The Memorial Hall
Shortly after the First World War on January 2nd 1919, 80 residents met at a town meeting and unanimously agreed that a scheme should be created to form a Peace Memorial. The aim was to accommodate both the longed-for peace and also the ‘brave men of our district’ who had fought in the conflict.
After many more discussions, rather than a more traditional memorial, a two-story Peace Memorial building was planned. It was to include a swimming baths; a public library; a hall to hold 500 people; three small rooms; seven dressing rooms and a miniature rifle range in the grounds, estimating a total cost of £60,000.
However in 1921, there was no glimmer of light at the end of the country’s economic tunnel due to the First World War. As a result, it was decided to temporarily put the scheme on hold. These hard economic times lasted well into the 1930’s and then, due to another war plans were shelved further.
In time, we came to the end of the Second World War. Therefore, on February 18th 1946, a packed meeting in Cleethorpes again discussed plans to build a war memorial in our area.
The Sidney Sussex College in Cambridge, former owners of the land at the time, allotted the area where the hall would eventually be built. They generously donated the land as a deed of gift to the people of Cleethorpes, subject to the condition that it was used in perpetuity for a Community Memorial Hall.
At the time, a Trust was formed compromising of three Trustees; the Cleethorpes Mayor and the Chairman of the group, known as Alderman Albert W. Cox, who had seen action himself in both wars; the Cleethorpes Town Clerk – Gilbert Sitcliffe; and F.W.Robinson of Summerfields.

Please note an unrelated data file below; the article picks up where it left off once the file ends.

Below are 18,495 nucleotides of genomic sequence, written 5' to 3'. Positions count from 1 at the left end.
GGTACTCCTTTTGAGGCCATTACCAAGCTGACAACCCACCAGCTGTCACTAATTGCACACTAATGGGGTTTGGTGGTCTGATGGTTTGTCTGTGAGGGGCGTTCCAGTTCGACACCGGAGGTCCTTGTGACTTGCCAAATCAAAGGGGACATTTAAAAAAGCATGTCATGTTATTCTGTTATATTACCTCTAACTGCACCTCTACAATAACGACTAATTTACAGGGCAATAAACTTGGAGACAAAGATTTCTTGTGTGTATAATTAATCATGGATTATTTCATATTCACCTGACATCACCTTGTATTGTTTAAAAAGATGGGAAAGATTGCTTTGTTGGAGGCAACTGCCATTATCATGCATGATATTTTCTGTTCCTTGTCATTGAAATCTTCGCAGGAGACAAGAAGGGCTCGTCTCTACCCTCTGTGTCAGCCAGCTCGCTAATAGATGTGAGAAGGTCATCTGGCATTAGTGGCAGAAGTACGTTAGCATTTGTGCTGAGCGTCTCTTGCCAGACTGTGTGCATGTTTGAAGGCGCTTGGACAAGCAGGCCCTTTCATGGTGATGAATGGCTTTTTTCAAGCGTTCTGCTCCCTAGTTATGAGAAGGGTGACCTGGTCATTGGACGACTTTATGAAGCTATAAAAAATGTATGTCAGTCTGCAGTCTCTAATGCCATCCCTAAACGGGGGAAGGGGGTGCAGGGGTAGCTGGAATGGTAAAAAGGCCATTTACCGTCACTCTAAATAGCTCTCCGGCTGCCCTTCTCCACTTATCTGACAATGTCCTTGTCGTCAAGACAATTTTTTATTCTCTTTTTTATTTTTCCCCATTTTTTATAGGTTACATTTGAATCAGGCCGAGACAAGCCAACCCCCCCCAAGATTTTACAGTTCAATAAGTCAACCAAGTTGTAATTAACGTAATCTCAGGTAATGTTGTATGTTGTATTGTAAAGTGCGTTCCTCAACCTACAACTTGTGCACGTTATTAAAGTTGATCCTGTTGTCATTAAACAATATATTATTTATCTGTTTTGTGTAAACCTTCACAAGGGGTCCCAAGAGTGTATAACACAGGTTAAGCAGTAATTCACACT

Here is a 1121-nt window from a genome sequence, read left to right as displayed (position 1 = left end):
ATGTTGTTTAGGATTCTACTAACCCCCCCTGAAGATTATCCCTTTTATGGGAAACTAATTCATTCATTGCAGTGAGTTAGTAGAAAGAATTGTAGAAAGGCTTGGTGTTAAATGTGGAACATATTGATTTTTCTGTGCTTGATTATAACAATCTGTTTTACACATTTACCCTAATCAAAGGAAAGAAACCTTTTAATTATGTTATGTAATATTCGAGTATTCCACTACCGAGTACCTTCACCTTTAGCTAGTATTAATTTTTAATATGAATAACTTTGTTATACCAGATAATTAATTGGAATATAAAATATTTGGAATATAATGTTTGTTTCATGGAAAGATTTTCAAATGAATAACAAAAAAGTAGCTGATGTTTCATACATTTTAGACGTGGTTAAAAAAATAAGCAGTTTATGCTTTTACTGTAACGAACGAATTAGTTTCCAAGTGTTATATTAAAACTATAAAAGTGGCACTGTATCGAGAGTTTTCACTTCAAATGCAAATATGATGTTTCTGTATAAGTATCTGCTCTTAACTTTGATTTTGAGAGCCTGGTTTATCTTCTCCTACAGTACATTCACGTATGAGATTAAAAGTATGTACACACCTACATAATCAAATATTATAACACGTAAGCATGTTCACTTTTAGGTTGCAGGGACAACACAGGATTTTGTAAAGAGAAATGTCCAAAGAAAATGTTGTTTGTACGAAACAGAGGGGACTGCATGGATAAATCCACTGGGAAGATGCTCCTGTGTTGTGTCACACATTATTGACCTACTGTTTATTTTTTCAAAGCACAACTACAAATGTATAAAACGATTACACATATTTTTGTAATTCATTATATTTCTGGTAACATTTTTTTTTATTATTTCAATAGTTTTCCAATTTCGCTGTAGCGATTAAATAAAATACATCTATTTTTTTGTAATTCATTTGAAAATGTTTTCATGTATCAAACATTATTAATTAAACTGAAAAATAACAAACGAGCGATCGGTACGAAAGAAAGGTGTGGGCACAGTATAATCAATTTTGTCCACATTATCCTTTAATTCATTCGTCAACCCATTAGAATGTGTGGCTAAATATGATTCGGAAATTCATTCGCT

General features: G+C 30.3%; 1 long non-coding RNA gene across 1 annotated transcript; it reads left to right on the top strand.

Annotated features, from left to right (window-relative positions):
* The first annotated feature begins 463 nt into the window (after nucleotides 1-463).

Then a fund was set up. For several years, money was raised through public events, such as dances, and the Government announced that the project would receive a substantial grant. Thereafter the scheme was launched with a blaze of publicity.
As a result, hundreds of subscribers pledged sums; shillings and sixpences were collected. Local societies dug generously into their reserves and relatives of those killed gave money in their memory.
The first proposed design for the Memorial Hall was produced in 1956, but it was very different in appearance to the hall we know today and estimated to cost £76,000. For instance, the original design had an ornamental pool in front of the main hall, looking out towards Grimsby Road, backed by a tablet with the names of those who had died inscribed on it.
Time dragged on again due to a long period of frustration in an economic climate of credit squeezes, inflation and rising building costs after the Second World War. This meant the Government could no longer fund grants for memorials and so the site grew wild, children played on it, fences sagged and still no hall was built.
Furthermore, due to building restrictions preventing a start being made to the structure, over time the costs for building had risen. As a result, in 1957 it was agreed that the hall could no longer be built to its original design as the estimated cost of building had increased in the region of £90,000.